Saturday, January 19, 2008

It's Not About the Messenger

Have you ever been given an opportunity to share your faith but did not do so because you were afraid you would mess it up? When I was in the hospital after giving birth to my second son, my roommate was a girl in her late teens and an unwed mother. As we watched the 11:00 news, the subject of the future came up after viewing some particularly disturbing story. She told me her grandmother used to say Jesus was coming back again and would end the world as we know it. I told her I also believed that. The conversation grew silent. Here was my opportunity to express that only those who believed in Christ for their salvation would be taken up at his coming. My heart pounding, I tried to form the words that would express my concern for her salvation. How could I bring up the subject without being offensive to her? What if I actually turned her off to the saving good news of Christ? What if I did it wrong? I hesitated too long. The conversation moved on. I had lost the window of opportunity because I couldn’t figure out just the right thing to say.

Feelings of inadequacy can paralyze us in doing the work of God. Before every retreat where I speak, I look in the mirror and wonder why anyone would bother to listen to this overweight, middle-aged woman. In our culture, appearance is everything. Countless shows on TV chronicle make-overs where women go from frumpy to fantastic. They emerge at the end of the show, confident in their new hair, makeup, and wardrobe, twirling and showing off their new look to family and friends. I am a make-over wannabe.

Yet the truth of the matter is this: when it comes to sharing truth about Christ, neither smooth talking nor a beautiful appearance is where the power lies. I was amused and rather struck to find this verse in 2 Corinthians 10:10. Paul is writing about himself. It has become my new life verse: “For they say, ‘His letters are weighty and strong, but his personal presence is unimpressive and his speech contemptible.’ ” Paul wrote strong letters, filled with astounding truth and depth. Yet when those who had heard his written words actually met him in person, they were shocked. Who was this dumpy, inarticulate guy? Could he actually be the author of such profound writing?

Our effectiveness has never been about us at all. We are mere messengers. The power is in the message. Our job is to get the truth of God out into the airwaves. God’s Word is powerful and effective. It changes lives. The Lord promised Isaiah: “For as the rain and the snow come down from heaven, and do not return there without watering the earth and making it bear and sprout, and furnishing seed to the sower and bread to the eater, so will my word be which goes forth from My mouth; it will not return to me empty, without accomplishing what I desire, and without succeeding in the matter for which I sent it” (Isaiah 55:10,11). God will use His Word to accomplish His purposes. Success in its mission does not have anything to do with us at all. The power and effectiveness lies in the truth of the message. Paul’s writing was a result of the work of the Holy Spirit. The power in its words was the power of God. Not the power of Paul.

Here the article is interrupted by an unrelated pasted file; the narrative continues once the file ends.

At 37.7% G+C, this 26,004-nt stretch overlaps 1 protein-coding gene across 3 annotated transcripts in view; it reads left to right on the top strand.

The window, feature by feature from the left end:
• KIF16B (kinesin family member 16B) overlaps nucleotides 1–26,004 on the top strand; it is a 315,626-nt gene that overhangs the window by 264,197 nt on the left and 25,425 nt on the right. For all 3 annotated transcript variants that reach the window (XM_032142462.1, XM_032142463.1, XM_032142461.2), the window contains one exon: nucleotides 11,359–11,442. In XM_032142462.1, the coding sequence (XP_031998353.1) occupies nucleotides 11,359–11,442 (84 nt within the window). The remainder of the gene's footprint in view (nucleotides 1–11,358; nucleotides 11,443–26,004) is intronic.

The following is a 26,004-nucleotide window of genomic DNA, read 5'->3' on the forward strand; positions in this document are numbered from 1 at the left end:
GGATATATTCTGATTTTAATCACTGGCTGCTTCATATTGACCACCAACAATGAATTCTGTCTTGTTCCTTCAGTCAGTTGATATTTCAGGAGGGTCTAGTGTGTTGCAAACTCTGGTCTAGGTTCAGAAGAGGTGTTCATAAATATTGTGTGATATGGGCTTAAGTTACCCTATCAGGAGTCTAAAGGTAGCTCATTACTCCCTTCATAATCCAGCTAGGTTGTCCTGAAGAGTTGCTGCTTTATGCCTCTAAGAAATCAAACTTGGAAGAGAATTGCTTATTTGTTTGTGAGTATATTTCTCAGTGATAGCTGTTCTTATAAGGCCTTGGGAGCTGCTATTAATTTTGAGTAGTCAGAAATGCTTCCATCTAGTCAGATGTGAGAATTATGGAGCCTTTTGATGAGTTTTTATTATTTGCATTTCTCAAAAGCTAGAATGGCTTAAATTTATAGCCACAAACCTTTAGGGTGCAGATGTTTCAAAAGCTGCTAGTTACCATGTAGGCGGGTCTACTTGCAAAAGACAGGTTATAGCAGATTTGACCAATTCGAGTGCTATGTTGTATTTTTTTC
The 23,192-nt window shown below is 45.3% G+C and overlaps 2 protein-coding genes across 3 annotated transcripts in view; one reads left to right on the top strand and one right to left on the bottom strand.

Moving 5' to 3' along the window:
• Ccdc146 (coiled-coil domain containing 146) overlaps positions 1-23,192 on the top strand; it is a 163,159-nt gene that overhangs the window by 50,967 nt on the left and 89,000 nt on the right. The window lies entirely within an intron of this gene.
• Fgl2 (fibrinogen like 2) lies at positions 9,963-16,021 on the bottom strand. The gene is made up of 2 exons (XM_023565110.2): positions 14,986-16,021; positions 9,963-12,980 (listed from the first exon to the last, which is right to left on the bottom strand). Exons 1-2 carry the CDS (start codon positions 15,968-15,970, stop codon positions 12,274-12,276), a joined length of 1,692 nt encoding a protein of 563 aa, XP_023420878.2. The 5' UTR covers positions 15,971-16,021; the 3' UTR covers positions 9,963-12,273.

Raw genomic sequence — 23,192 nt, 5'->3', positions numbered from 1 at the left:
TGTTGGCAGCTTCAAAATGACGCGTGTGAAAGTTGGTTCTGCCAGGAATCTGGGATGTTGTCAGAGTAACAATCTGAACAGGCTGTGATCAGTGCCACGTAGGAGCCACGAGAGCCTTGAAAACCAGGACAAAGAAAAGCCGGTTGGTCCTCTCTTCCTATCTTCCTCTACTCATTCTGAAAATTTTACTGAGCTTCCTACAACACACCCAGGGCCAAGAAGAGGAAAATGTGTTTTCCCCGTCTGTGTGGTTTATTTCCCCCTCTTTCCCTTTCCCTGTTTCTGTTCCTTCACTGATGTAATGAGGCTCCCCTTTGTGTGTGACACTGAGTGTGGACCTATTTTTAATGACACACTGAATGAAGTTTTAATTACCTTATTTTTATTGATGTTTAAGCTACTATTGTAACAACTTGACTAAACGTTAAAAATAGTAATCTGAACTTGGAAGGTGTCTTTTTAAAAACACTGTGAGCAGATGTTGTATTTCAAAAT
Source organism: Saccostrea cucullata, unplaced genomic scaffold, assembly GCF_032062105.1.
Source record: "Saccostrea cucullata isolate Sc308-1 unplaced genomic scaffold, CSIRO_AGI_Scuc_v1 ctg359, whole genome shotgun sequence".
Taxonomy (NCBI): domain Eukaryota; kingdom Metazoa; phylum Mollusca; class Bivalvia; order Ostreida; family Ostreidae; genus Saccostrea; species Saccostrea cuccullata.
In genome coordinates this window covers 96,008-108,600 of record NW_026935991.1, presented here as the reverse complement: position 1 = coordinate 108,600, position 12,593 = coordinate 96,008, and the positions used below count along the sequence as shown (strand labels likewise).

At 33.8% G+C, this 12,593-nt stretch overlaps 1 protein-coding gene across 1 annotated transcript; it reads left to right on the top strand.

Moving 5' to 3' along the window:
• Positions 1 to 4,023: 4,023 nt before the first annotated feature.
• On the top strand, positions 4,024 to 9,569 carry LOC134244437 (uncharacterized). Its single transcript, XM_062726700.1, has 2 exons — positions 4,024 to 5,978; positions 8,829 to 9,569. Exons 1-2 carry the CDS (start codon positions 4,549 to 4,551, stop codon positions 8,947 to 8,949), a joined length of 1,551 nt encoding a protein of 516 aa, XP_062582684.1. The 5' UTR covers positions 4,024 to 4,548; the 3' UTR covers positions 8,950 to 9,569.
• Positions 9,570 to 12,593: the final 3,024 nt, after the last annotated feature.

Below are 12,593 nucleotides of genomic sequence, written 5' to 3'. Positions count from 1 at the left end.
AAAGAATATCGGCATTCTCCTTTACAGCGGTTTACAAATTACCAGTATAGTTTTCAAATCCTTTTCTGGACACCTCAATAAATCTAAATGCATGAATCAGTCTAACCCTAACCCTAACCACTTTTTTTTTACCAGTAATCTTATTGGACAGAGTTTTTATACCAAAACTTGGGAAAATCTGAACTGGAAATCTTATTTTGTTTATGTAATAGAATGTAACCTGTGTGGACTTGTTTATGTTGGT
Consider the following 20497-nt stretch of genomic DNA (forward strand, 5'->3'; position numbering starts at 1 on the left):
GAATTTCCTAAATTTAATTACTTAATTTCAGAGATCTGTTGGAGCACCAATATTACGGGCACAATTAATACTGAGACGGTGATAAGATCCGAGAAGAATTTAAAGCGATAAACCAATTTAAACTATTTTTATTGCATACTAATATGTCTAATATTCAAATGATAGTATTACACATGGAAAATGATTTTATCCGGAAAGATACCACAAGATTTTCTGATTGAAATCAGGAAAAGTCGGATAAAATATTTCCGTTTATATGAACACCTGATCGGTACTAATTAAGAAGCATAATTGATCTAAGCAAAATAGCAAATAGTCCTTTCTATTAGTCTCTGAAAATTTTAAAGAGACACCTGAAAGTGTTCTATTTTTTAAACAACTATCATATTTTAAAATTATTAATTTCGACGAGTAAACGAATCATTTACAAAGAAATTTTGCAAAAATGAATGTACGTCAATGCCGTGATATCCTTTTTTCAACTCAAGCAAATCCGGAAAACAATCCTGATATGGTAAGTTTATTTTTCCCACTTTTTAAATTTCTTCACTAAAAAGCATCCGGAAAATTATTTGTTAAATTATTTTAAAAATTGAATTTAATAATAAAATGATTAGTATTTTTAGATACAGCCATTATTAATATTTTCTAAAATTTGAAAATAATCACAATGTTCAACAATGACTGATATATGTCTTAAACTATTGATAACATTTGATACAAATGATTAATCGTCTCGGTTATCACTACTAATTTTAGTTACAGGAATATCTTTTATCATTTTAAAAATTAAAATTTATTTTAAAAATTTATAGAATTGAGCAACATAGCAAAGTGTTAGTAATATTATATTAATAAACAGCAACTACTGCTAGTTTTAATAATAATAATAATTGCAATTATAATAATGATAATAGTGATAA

When I teach at a retreat, I am relieved to know this fact. If I am faithful to share God’s Word with the ladies in my audience, I can expect God to take His Word and work effectively to change lives. It is not about the messenger.

We can be confident in our sharing of the truth with others because we have a faithful God. It is HE who works in us and through our efforts. Don’t be afraid if you feel like an inadequate messenger. Know that God will use our fumbling attempts to accomplish His purposes, “for He who promised is faithful” (Hebrews 10:23).

10 comments:

lady83 said...

Julie, thank you for sharing your
insights with the rest of us - I will
be looking forward to future comments. The Lord is using you even as you prepare yourself for greater things!

Aunt Alice

Heather Nicole said...

Welcome to Blogdom! I'm so glad you and your thoughts are here:)
Heather

Aunt Eleanor said...

It is a pleasure to read how clearly and articulately you write. I hope that your blogging will contribute to the wonderful things you are about to publish!

Aunt Eleanor

Kathryn Leight said...

Hi Julie! Thanks for including me in this notification. I am looking forward to reading more of your writing.

Kathryn

Brig said...

Can men write here?! Thanks for sharing your blog with us. Great avenue for a writer to communicate. We so enjoyed our recent visit. Home safely!!

Elizabeth said...

Wow, whoever took that profile picture of you is pretty awesome. I bet the photographer's mother thinks that they are the best kid ever. :-)
Great article mom... you prove yourself over and over again to be not only a great and articulate writer, but a thought-provoking teacher. I look forward to the next post!

cousin said...

Julie,

You are awesome!

Love, Kathie

Meredith said...

Julie -

This is amazing, and I look forward to more writing. You are truly an inspiration.

Meredith

Loris said...

Julie,
I like your blog very much. You write well and you have important things to say. Best wishes on all your endeavors, including graduate school, this blog and your continued ministry.
-Loris

janet4Christ said...

Julie, I love your last blog. You are truly a spirit filled women. Can not wait to read more. love,
Janet Scali (new hope)